Key Development: Federal contractors using federal funds to purchase electronic equipment will be prohibited from disposing of used devices in landfills under an upcoming regulation from the General Services Administration.
What’s Next: GSA plans to issue draft changes to the Federal Management Regulation within 90 days, which will include updated policies for e-waste disposal.
By Anthony Adragna
Federal contractors who use federal funds to purchase electronic equipment will be prohibited from disposing of used devices in landfills under an upcoming regulation from the General Services Administration.
A GSA official told BNA March 26 the agency would release the draft version of changes to the Federal Management Regulation within 90 days and would publish a final version by the end of the fiscal year.
The FMR, at 41 C.F.R. Part 102, prescribes policies concerning federal property management and related administrative activities.
Only federal contractors that use federal funds to purchase electronics laptops, mobile phones, copy machines, and similar electronics would be subject to the new regulations, according to the official.
Like the recently announced regulations for electronics purchased and used by federal agencies, contractors would be required to first offer used electronics for reuse and send nonfunctional devices to certified e-waste recyclers.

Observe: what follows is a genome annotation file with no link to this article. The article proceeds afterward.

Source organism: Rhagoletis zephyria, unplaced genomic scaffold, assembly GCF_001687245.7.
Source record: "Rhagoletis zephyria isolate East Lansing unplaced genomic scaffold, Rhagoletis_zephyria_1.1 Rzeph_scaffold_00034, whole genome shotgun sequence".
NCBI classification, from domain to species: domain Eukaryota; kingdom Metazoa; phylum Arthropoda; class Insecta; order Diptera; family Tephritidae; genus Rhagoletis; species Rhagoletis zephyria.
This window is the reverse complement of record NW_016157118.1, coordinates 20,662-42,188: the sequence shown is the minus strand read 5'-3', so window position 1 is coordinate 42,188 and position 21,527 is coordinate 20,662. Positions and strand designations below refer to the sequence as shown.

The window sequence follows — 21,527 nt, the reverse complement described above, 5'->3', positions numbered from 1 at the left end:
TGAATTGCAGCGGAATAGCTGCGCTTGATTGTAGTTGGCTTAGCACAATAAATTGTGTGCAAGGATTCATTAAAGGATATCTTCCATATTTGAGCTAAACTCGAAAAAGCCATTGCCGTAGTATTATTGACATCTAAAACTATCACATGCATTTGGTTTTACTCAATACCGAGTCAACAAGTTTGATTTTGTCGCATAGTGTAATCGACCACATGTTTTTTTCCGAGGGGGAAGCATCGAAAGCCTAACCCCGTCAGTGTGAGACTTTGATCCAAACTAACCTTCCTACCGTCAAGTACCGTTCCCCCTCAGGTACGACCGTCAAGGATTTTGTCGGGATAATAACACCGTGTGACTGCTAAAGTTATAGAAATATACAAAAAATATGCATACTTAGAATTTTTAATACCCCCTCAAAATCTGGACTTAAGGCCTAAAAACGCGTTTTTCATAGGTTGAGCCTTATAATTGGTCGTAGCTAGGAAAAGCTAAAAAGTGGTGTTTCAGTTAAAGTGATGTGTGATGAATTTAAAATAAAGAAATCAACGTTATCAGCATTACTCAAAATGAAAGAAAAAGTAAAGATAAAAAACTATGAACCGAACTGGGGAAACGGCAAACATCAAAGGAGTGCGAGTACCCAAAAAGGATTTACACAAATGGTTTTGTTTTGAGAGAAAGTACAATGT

The new regulations are the latest step by the Obama administration to improve management of electronic waste.
In July 2011, an interagency task force issued the National Strategy for Electronics Stewardship with a series of steps and projects to improve the federal government’s management of used electronic products. On March 1, GSA announced new guidelines for maximizing the life span of electronics purchased by the federal government and mandating responsible recycling when the devices can no longer be used.
Under the amended Federal Acquisition Regulation, which will take effect April 2, federal contractors will be referred to the agency’s policies in the Federal Management Regulation. The FAR codifies uniform policies and procedures for federal agencies to follow when obtaining goods and services (48 C.F.R. Part 1).
The Federal Management Regulation will be updated to include the new electronics stewardship standards. Contractors do not have to comply with the new guidelines until the Federal Management Regulation changes become final, which is expected by the end of the year.
Participation in e-waste management programs remains limited throughout the government, according to a report released March 19 by the Government Accountability Office. Less than a third of the federal workforce actively takes part in the Federal Electronics Challenge, a voluntary program that encourages federal agencies to purchase and manage electronic products in an environmentally conscious way.
Recycling used electronics is an increasingly large problem for the government. The GAO report found the government disposes of 10,000 computers every week and the Wall Street Journal found the government issued 140,000 contracts valued at $11 billion to outside organizations in 2011 alone.
The Professional Services Council and the Coalition for Government Procurement were unavailable for comment on the new regulations.